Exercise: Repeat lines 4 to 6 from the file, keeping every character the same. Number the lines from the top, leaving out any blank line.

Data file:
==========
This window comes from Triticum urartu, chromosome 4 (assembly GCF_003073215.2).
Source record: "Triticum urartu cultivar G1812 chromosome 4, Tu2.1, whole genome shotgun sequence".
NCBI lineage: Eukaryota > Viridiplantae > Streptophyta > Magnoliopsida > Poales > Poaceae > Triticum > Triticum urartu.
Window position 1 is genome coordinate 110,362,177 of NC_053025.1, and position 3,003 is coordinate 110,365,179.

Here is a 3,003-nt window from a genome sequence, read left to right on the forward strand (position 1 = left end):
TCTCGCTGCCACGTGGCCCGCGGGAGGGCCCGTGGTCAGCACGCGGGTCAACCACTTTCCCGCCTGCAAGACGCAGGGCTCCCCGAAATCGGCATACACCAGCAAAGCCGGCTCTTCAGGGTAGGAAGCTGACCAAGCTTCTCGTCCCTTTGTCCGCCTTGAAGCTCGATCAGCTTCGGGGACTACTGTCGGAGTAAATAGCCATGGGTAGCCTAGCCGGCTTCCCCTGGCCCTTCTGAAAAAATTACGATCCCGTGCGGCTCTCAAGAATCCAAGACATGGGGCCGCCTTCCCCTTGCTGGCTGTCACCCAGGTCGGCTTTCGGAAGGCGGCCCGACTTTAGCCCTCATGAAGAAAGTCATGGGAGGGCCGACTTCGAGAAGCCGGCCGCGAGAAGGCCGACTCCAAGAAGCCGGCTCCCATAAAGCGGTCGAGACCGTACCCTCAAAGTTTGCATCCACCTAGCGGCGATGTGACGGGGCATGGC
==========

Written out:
Window position 1 is genome coordinate 110,362,177 of NC_053025.1, and position 3,003 is coordinate 110,365,179.

Here is a 3,003-nt window from a genome sequence, read left to right on the forward strand (position 1 = left end):
TCTCGCTGCCACGTGGCCCGCGGGAGGGCCCGTGGTCAGCACGCGGGTCAACCACTTTCCCGCCTGCAAGACGCAGGGCTCCCCGAAATCGGCATACACCAGCAAAGCCGGCTCTTCAGGGTAGGAAGCTGACCAAGCTTCTCGTCCCTTTGTCCGCCTTGAAGCTCGATCAGCTTCGGGGACTACTGTCGGAGTAAATAGCCATGGGTAGCCTAGCCGGCTTCCCCTGGCCCTTCTGAAAAAATTACGATCCCGTGCGGCTCTCAAGAATCCAAGACATGGGGCCGCCTTCCCCTTGCTGGCTGTCACCCAGGTCGGCTTTCGGAAGGCGGCCCGACTTTAGCCCTCATGAAGAAAGTCATGGGAGGGCCGACTTCGAGAAGCCGGCCGCGAGAAGGCCGACTCCAAGAAGCCGGCTCCCATAAAGCGGTCGAGACCGTACCCTCAAAGTTTGCATCCACCTAGCGGCGATGTGACGGGGCATGGC